Russia won't budge on Assad: Syria opposition
DAMASCUS - Agence France-Presse
Russian President Vladimir Putin. AP PhotoSyria's main opposition group failed to convince Russia to drop its support for long-time ally President Bashar al-Assad, as fresh clashes in Damascus challenged his beleaguered regime.
Russia refuses to shift its controversial position on the crisis in Syria, the exiled opposition Syria National Council (SNC) said after talks in Moscow with Foreign Minister Sergei Lavrov.
"We have not seen a development in the Russian position. I was here one year ago and the position has not changed," Burhan Ghalioun, SNC executive committee member and its former chief, told reporters after the meeting.
Sixteen months into a conflict which monitors say has cost more than 17,000 lives, mostly civilians, rebel fighters and regime forces clashed in the Damascus district of Qadam, the Syrian Observatory for Human Rights said.
In the commercial hub of Aleppo, at least two soldiers were killed as rebels attacked a checkpoint overnight, the Britain-based watchdog said, adding that 82 people were killed in violence across Syria on Tuesday: 30 civilians, 26 soldiers and 26 rebels.
Abdel Basset Sayda, the SNC's new head, earlier compared the conflict in his country to the 1991 collapse of the Soviet Union.
"The events in Syria are not disagreements between the opposition and the government but a revolution," Sayda told Lavrov, whose country has seen itself cast as the last protector of its Arab ally, Syria.
Underlining the gulf between the SNC and Moscow, Lavrov said Russia wanted to understand in the talks if there were "prospects" of the opposition groups uniting and joining a platform for dialogue with the Syrian government.
On Tuesday, Moscow proposed a UN Security Council resolution on Syria that would extend the UN observer mission in the country without any threat of sanctions, diplomats in New York said.
The resolution was sent to the council's other 14 members ahead of a briefing on Wednesday by UN-Arab League envoy Kofi Annan on efforts to revive his peace plan, Russia's deputy UN envoy Igor Pankin told reporters.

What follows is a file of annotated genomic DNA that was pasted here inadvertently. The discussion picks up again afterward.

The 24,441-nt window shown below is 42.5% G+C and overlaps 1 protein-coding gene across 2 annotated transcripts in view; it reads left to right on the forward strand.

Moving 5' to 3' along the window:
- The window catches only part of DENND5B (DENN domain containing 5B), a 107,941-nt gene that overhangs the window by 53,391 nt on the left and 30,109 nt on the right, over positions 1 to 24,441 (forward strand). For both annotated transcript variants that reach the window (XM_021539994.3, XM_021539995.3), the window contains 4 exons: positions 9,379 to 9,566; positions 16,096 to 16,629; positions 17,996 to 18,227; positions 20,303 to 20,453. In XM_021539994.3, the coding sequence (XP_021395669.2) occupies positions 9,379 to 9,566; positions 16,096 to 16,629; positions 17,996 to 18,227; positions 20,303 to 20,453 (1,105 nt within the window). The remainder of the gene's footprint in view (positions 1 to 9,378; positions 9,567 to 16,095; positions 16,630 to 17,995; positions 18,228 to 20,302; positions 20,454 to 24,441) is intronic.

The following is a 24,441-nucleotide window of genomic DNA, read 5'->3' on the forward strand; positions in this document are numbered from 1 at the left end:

Russia is Assad's main ally apart from Iran and has fiercely resisted international action against the Damascus government as proposed by Washington and European powers.
Moscow has repeatedly said Assad's fate is up to the Syrian people and defied calls by the West and the SNC to urge him to step down.
On Tuesday, Annan warned that the conflict could spread across the region as he held talks in Iran and Iraq aimed at shoring up support for his tattered peace plan, starting with an April ceasefire that has failed to materialise.
But in an implicit rebuff, the United States renewed its opposition to any role for Tehran in resolving the conflict.
"I don't think anybody with a straight face could argue that Iran has had a positive impact on developments in Syria," White House spokesman Jay Carney told reporters.
More than four months on from his appointment, Annan has proved powerless to end the violence of an anti-Assad revolt which started in March 2011 with peaceful protests.
"People are outraged, and it is clear that the envoy is biased," SNC member Bashar al-Haraki told AFP. "What has he achieved? Nothing except blood." "We were shocked when he said Iran had to be involved, when Iran is an accomplice to the murders," he said. "Iran has provided experts to monitor communications from the start of the revolt, and later they sent fighters." After meeting Assad in Damascus on Monday, former UN chief Annan said they had agreed on a new political approach to ending the crisis in Syria that he would put to the rebels.
"We discussed the need to end the violence and ways and means of doing so. We agreed an approach which I will share with the armed opposition," said Annan.
At a meeting of world powers in Geneva late last month, a plan was agreed for a political transition in Syria, which did not make an explicit call for the Syrian leader to quit.
Annan admitted in remarks published by French newspaper Le Monde ahead of his Damascus trip that his peace blueprint has so far foundered.
He has previously expressed frustration that while Moscow and Iran are viewed by some as stumbling blocks to peace, "little is said about other countries which send arms, money and have a presence on the ground."